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Wait, What Are Carpenter Bees? What Is The Difference Between Carpenter Bees and Bumble Bees?

What is the difference between Carpenter bees and Bumble bees?

While the calendar says that spring doesn’t start until next week, the weather here says otherwise. With temperatures in the 70’s and long sunny evenings, the bugs are coming back. So when you see some bees flying around your house, it is important to know if they’re the problematic Carpenter Bee or their cuter cousin the Bumble Bee. 

What is a Carpenter bee?

Carpenter bees, named for their habit of boring into wood to create galleries for their young, are a fascinating and destructive species. With as many as seven different species found across the US, being able to spot these bees is important! Carpenter bees winter as adults in old galleries and emerge looking for fresh places to nest. This causes issues because they often tunnel into exposed wood and most house have some wood in their construction. As they tunnel carpenter bees are not eating the wood but chewing through it to clear it out. While these tunnels do not usually cause massive structural time, they create cosmetic damage as well as opening up the structures to rot damage with holes into the wood. 

What Do Carpenter Bees Look Like?

This is where most of the confusion comes from because Carpenter bees closely resemble Bumble bees. Thankfully there are a few key differences! While both species share similarities in appearance, the most notable distinction lies in their abdomens. Carpenter bees have smooth, shiny abdomens, whereas Bumble bees have hairy abdomens with a yellow band bear the end. In addition to their coloring differences, Carpenter bees are generally bigger than their Bumble bee counterparts.

When it comes to behavior, Carpenter bees are solitary creatures, unlike Bumble Bees, which form colonies or nests. During the spring months male Carpenter bees may exhibit territorial behavior and become aggressive towards other Carpenter bees or humans. These male Carpenter bees will engage in intimidating displays, such as hovering in front of faces or buzzing around, but the males lack a stinger! So while they may be aggressive, they are relatively harmless. The female Carpenter bees do posses a potent stinger, but they rarely use it.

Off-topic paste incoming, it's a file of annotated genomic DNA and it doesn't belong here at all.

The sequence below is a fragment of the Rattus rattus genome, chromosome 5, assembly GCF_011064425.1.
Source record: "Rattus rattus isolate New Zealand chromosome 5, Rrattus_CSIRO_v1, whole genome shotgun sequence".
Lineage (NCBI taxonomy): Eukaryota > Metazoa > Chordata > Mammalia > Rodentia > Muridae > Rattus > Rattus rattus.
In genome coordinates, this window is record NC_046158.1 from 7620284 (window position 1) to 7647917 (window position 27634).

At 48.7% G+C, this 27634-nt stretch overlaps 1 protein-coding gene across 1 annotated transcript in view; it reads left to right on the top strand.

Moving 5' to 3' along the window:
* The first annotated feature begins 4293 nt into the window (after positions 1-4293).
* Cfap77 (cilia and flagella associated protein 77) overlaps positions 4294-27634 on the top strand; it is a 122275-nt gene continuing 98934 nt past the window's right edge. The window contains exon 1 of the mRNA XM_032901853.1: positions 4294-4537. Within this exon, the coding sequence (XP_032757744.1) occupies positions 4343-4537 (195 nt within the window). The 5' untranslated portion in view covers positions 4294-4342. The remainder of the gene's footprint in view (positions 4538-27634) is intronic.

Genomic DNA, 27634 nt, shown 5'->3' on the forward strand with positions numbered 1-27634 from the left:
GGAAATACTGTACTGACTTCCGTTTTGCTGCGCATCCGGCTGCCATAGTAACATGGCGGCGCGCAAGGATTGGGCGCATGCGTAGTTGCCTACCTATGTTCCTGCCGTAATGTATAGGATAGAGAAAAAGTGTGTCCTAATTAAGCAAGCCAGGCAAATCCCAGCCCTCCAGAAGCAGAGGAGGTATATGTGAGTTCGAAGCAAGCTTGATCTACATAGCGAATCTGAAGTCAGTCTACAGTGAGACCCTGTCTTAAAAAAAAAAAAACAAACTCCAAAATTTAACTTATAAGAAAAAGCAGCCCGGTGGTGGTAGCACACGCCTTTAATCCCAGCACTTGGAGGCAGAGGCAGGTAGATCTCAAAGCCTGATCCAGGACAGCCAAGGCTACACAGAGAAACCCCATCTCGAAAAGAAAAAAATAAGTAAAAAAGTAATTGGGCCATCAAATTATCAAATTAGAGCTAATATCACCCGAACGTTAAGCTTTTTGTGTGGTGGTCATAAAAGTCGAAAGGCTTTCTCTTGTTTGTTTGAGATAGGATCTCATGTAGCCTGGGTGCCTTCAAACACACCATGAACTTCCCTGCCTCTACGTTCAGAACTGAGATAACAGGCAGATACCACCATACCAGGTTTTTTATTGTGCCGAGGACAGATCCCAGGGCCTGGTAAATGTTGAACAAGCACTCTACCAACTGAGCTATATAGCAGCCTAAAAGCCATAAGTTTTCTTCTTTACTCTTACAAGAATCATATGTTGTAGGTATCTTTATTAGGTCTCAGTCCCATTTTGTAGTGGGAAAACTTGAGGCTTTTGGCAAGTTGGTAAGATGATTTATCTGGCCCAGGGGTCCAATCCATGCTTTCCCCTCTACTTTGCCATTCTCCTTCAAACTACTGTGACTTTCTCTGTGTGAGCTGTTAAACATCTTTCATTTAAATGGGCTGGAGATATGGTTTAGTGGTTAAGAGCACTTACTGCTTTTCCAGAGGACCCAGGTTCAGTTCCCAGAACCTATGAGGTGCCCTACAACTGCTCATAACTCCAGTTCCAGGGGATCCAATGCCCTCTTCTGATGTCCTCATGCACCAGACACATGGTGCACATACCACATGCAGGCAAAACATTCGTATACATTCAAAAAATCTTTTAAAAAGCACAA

Differentiating Carpenter Bees from Bumble Bees?

At first glance it may be hard to tell the difference between the two, but there are some visual clues to look for. As we mentioned above, the most definitive difference will be the abdomen. Carpenter bees will have smooth, shiny abdomens, while Bumble bees have hairy abdomens with distinctive yellow banding. The next thing to look out for is size. While not as definitive as the body coloring, Carpenter bees will generally be bigger and longer than Bumble bees. The last thing to look for is their nests. Carpenter bees are relatively solitary and will make their galleries in exposed wood, but Bumble bees are social. Bumble bees will form nests in preexisting openings and there will be a number of them coming and going from the same nest.

What To Do About Carpenter Bees?

If you think that you have Carpenter bees, don’t hesitate to reach out. It can be frustrating to try and deal with Carpenter bees and their tunneling. If you think you have Carpenter bees, you can read more here. If you need help dealing with your Carpenter bees, call us at (864) 603-1404. We would be happy to have a member of our team come look it over for you! 

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